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Sponsored by the U.S. Department of Energy Human Genome Program

Human Genome News Archive Edition

Human Genome News, September 1994; 6(3):13

DIMACS Special Year 1994-95: Mathematical Support for Molecular Biology

A Special Year on Mathematical Support for Molecular Biology was inaugurated in August by the Center for Discrete Mathematics and Theoretical Computer Science (DIMACS). This consortium of Rutgers and Princeton universities, AT&T Bell Laboratories, and Bellcore designed the Special Year to acquaint discrete mathematicians and theoretical computer scientists with molecular biology problems related to their fields and to foster collaborations and interdisciplinary research.

Joachim Messing and Fred Roberts (Rutgers University) are chairing the Special Year, with cochairs Lawrence Shepp (AT&T Bell Laboratories) and Michael Waterman (University of Southern California). A steering committee composed of leading experts from a number of collaborating institutions and industries is assisting in planning and implementing activities. (see Calendar of Genome-Related Events)

Special Year Activities

  • Workshop series on such topics as sequence alignment, phylogeny, and HIV sequence analysis. Every workshop has two main organizers, one each from the mathematical and biological sciences.
  • Distinguished Lecture Series consisting of 11 lectures by outstanding researchers.
  • Seminars weekly, except when a workshop, miniworkshop, or Distinguished Lecture Series address is scheduled.
  • Miniworkshops (1-day) on such topics as combinatorial structures in molecular biology, DNA topology and regulation, gross and fine structure of DNA, global minimization of nonconvex energy functions, sequence-based methods for protein folding, antibody sequence and structure, and geometrical methods for conformational modeling.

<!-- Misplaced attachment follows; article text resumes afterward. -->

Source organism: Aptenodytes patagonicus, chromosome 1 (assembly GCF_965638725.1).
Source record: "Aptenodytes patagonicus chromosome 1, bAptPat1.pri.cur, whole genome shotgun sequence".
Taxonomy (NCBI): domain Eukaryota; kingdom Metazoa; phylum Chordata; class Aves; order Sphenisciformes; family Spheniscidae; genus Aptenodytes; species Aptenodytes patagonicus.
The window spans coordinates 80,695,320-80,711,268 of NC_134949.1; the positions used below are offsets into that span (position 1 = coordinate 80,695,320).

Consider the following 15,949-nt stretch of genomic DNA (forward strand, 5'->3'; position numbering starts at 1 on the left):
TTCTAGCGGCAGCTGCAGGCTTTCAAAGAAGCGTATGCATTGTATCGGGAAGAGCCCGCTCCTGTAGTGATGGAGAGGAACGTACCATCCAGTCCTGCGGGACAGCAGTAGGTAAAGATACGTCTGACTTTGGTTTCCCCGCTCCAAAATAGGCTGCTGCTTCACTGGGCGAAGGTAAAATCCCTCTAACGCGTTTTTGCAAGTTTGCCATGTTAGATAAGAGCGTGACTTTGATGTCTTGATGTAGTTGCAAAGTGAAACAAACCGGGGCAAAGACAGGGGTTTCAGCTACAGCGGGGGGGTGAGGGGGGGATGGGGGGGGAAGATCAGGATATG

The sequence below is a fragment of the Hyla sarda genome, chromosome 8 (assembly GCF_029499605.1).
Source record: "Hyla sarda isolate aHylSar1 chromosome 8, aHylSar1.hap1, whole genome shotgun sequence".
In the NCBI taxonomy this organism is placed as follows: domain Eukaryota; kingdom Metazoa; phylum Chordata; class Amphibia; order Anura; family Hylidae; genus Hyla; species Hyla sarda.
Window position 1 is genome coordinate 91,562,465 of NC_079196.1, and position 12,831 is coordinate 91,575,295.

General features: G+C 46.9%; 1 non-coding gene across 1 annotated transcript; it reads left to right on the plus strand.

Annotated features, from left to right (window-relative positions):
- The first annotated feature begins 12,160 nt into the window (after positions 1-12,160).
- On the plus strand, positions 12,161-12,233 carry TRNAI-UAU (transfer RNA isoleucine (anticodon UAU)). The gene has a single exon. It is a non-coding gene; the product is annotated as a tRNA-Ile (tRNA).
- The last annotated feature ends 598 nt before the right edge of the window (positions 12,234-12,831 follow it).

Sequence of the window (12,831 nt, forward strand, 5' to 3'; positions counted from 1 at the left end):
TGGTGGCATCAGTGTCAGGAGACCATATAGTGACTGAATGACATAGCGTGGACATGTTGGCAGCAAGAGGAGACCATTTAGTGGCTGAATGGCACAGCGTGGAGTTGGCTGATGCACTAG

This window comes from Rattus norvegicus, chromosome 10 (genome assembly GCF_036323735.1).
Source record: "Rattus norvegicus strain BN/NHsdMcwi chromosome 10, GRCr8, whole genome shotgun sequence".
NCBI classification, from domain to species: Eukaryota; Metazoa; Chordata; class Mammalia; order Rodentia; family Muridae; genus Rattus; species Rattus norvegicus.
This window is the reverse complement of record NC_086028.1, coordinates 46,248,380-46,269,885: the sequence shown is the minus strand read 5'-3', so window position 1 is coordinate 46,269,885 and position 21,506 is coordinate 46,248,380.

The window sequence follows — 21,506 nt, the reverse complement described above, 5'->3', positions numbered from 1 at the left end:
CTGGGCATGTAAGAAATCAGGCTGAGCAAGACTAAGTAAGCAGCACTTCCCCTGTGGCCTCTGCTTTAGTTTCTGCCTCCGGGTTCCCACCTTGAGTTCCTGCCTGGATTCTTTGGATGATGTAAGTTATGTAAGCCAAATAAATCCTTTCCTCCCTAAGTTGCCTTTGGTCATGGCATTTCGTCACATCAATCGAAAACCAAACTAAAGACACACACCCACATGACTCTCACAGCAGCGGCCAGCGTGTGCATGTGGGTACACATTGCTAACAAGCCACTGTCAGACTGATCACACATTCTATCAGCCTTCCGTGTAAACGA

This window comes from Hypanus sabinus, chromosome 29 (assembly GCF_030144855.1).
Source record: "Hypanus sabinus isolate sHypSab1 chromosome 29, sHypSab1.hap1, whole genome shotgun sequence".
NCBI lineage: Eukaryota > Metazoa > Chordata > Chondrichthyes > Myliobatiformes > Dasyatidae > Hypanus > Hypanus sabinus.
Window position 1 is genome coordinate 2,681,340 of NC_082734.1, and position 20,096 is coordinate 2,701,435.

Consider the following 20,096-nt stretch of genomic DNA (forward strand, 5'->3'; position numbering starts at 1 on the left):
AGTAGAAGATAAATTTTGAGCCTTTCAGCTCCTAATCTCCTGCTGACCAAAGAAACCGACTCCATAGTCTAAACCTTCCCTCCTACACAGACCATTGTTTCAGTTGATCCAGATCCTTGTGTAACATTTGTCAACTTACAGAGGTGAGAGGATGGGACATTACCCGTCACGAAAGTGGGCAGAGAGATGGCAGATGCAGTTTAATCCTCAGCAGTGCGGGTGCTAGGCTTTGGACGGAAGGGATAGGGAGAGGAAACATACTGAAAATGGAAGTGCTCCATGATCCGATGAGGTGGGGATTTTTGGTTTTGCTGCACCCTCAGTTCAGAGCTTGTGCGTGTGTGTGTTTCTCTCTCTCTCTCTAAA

• Algorithm Implementation Challenges, culminating in a September 1995 workshop, to challenge researchers to develop algorithmic methods for a series of benchmark problems dealing with DNA sequence determination from shotgun sequence data.
  • Visitor program allowing researchers to spend time at the center. Prominent researchers in biocomputing and biomathematics are visiting, some for as long as a year.

In addition to the many technical reports, journal articles, and conference volumes that usually result from a DIMACS special year, sponsors hope to produce a volume of papers, many of them expository, by leaders in the field. For dates and places of scheduled events and further information, contact DIMACS Center.

DIMACS Center, Rutgers University; P.O. Box 1179; Piscataway, NJ 08855-1179 (908/445-5928, Fax: -5932, Internet: special@dimacs.rutgers.edu, Gopher: dimacs.rutgers.edu, WWW: http://dimacs.rutgers.edu/, Telnet: telnet dimacs.rutgers.edu (log in as info)


HGMIS staff

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The electronic form of the newsletter may be cited in the following style:
Human Genome Program, U.S. Department of Energy, Human Genome News (v6n3).

Human Genome Project 1990–2003

The Human Genome Project (HGP) was an international 13-year effort, 1990 to 2003. Primary goals were to discover the complete set of human genes and make them accessible for further biological study, and determine the complete sequence of DNA bases in the human genome. See Timeline for more HGP history.

Human Genome News

Published from 1989 until 2002, this newsletter facilitated HGP communication, helped prevent duplication of research effort, and informed persons interested in genome research.